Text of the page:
AUGUSTA — Construction of a major expansion at Bread of Life Ministries’ homeless shelters, which officials hope will help them finally no longer have to turn homeless people in need away regularly because of a lack of space, is complete.

The expansion of the nonprofit organization’s family shelter in Augusta, from 26 to 40 beds, and an expansion of space, bedrooms and addition of accessibility to veterans with disabilities to the adjacent veterans’ shelter, should mean officials there can answer “yes” to requests for a place to stay far more often than they’ve been able to in the organization’s first 35 years.

Paul Arbour, a longtime board member of Bread of Life Ministries, said Monday the fundraising campaign for the expansion, dubbed “Never Say No Again,” reflected a goal of no longer having to turn away homeless people looking for a place to stay because of a lack of space or beds.

Executive Director John Richardson said the shelter gets about 600 calls a year from people it has to turn away. Some of those calls are from the same people, still homeless, calling multiple days to see if there is space. He said the shelter probably turns away about 180 people and families a year.

“Imagine being on the other end of the phone, when someone is saying ‘I’m sorry; you can’t sleep in this warm place tonight,'” Arbour said at opening ceremonies attended by a number of donors and Bread of Life volunteers and workers. “Bread of Life Ministries’ clients’ lives will forever be changed because of your love and generosity.”

While the additional and renovated space in the veterans’ shelter is already open and in use, the bedrooms in the Hospital Street family shelter are not open yet. Richardson said they are ready, but the organization still needs to hire a case manager to help support the clients the new bedrooms will house. He said it is important clients have all the support services, including help finding long-term housing, work and substance abuse and other counseling, as well as beds.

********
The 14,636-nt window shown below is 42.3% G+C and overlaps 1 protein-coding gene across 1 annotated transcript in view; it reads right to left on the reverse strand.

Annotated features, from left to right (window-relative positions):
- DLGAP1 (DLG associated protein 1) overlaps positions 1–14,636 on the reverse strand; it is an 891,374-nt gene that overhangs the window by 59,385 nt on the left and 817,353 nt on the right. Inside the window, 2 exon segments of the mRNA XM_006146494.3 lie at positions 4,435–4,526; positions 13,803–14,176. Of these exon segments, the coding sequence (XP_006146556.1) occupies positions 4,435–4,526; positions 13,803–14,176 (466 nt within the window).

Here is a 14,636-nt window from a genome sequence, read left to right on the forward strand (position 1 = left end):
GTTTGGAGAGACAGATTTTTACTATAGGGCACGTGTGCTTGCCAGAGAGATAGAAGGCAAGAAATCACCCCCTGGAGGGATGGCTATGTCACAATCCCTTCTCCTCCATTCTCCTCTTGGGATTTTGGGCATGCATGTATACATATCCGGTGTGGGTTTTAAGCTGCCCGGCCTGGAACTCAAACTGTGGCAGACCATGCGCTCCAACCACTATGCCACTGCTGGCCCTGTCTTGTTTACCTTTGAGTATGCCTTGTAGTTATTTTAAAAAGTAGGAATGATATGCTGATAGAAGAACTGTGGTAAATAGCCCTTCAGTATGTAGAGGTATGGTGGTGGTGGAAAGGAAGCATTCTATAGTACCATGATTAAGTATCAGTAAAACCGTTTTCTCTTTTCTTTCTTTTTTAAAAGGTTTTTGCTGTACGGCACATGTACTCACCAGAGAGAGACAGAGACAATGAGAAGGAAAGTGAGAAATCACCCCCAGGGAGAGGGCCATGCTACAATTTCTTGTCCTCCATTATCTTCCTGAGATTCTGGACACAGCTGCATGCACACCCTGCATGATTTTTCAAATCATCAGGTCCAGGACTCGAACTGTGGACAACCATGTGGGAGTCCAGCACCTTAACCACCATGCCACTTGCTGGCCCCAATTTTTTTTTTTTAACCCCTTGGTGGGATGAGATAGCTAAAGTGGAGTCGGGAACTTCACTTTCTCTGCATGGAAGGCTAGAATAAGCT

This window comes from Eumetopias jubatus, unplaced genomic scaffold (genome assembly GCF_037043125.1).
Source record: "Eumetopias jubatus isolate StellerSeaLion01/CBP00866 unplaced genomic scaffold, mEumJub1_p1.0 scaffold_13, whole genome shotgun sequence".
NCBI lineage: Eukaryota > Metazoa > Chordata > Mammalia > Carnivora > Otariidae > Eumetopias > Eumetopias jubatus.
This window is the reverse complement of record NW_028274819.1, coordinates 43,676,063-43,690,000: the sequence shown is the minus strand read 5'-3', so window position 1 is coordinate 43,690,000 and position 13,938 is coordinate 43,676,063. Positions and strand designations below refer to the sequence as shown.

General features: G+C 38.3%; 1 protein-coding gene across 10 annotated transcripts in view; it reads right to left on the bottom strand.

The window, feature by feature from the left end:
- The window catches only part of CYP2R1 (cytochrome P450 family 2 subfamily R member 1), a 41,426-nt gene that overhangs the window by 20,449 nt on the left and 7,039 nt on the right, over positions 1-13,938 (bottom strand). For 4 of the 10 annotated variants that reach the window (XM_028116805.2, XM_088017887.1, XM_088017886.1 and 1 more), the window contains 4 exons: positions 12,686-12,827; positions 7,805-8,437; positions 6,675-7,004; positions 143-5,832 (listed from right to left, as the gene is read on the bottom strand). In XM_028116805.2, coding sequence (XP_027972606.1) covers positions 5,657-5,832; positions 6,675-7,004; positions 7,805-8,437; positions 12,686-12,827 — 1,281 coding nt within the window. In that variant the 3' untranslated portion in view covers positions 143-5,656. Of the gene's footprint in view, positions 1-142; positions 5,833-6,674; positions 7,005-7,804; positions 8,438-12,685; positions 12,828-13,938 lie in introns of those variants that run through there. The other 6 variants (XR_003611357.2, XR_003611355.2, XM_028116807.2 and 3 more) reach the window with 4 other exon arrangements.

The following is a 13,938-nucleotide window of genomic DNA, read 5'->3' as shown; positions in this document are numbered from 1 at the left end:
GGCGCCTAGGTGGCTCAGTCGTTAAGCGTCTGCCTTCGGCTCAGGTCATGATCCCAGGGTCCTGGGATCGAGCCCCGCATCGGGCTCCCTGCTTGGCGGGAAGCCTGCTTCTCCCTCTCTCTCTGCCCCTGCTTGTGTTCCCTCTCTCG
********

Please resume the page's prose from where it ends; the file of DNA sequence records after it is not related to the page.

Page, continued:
Kate Arline, a shelter attendant for Bread of Life, said while leading a tour of the facility she couldn’t wait to tell the many people who have been waiting to get into the shelter when the new beds will be available. She said she knew of a family of five that calls regularly looking for space in the shelter, only to be turned away. She said in the meantime they’ve been staying in another shelter, in Waterville, but want to return to the Augusta area.

Veterans shelter residents Neal Turner, left, and James Yates arrange the new kitchen at Bread of Life Ministries in Augusta on Monday. The nonprofit hosted a ribbon-cutting ceremony to celebrate adding 14 beds to the existing 26-bed family shelter, as well as the kitchen and additional space at the veterans shelter, which is the only one of its kind in Maine. Kennebec Journal photo by Andy Molloy

“I’m sure it will fill up quickly,” Arline said of the new space at the shelter.